As I reflect upon the woman in the parking lot, I can't recall her face. Instead, I see my mother's face. Or my grandmother's. Or any older woman I know and care about, and I pray the day never comes when I see that image outside of my head, nor hear the feeble whimpers. Yet, while such an experience can certainly be avoided through care and vigilance, one truth is inescapable: at some point, our parents cease being the adult in the room. At some point, we must become the parent; we must make the grown up decisions, whether we want to or not.
When we are children, we are taught in Sunday School to honor our mother and father. It's one of the Ten Commandments, one whose meaning changes with age. As children, we take it to mean respecting our parents by doing what we're told and not talking back. As adults, we begin to see our parents' feet of clay. We realize that they aren't perfect, and that, indeed, adulthood itself is an illusion. We're all just children playing grownup until we get it right. At that point, blind obedience stops being an option, or, at least, it should. With maturity, we come to understand that honor does not mean obedience: it means being the best example of our family that we can be, regardless of how good or bad our parents were.
As we grow into greater maturity still, honoring our parents becomes something else entirely. Neither blind obedience nor merely being a good person, honoring our parents as they themselves deteriorate requires that we give to them what they gave us: care, consideration, patience, protection, and, above all else, dignity. Perhaps that means rolling up your sleeves and becoming a caregiver. It can also require the more difficult choice of recognizing that you cannot take care of your parents yourself, and must relinquish them to professional care. For some, that's the easiest choice -- "putting them away" somewhere. Not me. I know that if such a time comes, admitting that I can't do everything myself will be the hardest choice in the world. I would be haunted by the words of Psalm 71:9, "Do not cast me off in the time of old age; forsake me not when my strength is spent." (ESV).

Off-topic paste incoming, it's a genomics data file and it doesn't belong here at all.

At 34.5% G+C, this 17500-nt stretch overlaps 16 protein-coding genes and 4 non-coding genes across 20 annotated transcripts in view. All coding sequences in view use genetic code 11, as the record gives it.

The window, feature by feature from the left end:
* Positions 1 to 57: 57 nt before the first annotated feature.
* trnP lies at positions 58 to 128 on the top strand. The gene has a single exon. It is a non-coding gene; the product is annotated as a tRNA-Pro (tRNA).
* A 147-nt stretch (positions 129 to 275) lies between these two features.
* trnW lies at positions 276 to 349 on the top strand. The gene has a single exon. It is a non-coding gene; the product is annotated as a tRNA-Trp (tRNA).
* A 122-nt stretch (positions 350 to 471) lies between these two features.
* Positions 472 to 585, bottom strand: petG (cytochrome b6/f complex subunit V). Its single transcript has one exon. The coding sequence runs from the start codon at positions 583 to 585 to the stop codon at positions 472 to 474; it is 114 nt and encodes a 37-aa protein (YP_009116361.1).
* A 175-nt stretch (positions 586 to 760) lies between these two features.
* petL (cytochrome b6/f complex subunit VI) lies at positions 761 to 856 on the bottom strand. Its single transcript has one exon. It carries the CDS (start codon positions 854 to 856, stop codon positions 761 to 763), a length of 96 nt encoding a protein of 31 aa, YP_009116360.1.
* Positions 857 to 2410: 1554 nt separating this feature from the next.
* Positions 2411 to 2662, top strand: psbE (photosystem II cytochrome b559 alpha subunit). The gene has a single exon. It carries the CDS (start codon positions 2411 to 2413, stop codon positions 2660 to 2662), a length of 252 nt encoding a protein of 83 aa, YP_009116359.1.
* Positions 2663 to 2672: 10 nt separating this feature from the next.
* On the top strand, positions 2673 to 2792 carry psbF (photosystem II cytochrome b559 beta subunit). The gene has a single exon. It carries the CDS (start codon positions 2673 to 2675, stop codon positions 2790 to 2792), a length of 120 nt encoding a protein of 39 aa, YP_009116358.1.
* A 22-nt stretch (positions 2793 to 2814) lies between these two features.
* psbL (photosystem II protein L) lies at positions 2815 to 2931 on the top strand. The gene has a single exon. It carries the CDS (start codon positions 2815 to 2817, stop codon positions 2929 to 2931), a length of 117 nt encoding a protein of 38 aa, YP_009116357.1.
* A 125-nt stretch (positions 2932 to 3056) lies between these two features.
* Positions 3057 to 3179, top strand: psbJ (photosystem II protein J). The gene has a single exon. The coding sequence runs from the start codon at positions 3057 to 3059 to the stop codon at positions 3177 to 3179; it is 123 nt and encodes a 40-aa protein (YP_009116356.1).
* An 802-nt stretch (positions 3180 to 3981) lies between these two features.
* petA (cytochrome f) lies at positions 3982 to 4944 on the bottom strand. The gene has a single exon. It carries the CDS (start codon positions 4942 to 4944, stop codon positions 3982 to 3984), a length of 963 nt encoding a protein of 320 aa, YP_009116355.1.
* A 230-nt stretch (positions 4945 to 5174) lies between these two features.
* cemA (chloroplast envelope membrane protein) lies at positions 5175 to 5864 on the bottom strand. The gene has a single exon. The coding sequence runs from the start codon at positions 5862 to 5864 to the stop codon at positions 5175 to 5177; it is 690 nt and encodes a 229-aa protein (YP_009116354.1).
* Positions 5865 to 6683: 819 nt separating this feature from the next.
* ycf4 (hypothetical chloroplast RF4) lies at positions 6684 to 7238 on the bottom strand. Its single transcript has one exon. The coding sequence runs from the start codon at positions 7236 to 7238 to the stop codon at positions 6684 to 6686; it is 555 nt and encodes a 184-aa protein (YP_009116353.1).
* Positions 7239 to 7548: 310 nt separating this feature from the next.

Leviticus 19:32 says "'Stand up in the presence of the aged, show respect for the elderly and revere your God. I am the Lord.'" (NIV). Standing up requires making difficult choices and coming to terms with painful realities. First and foremost, that we must stand for our parents when they can no longer stand for themselves, and secondly, that we don't have to stand alone. We can draw strength and solidarity from others, whether family, friends, or professional counsel. They say it takes a village to raise a child; why would it takes anything less to care for our parents? Sometimes, that village takes the form of our personal support network, and sometimes it means respecting our elderly by helping them get better, long-term care than we ourselves can provide. Regardless, if you are in a position where you are caring for aging loved ones, find that support network for yourself, and if you aren't, begin laying that foundation for the day you do, because the bitter truth is this: not all of us will have children, but sooner or later we will all be called upon to be parents -- to be our parents' parents, and it is a high calling indeed.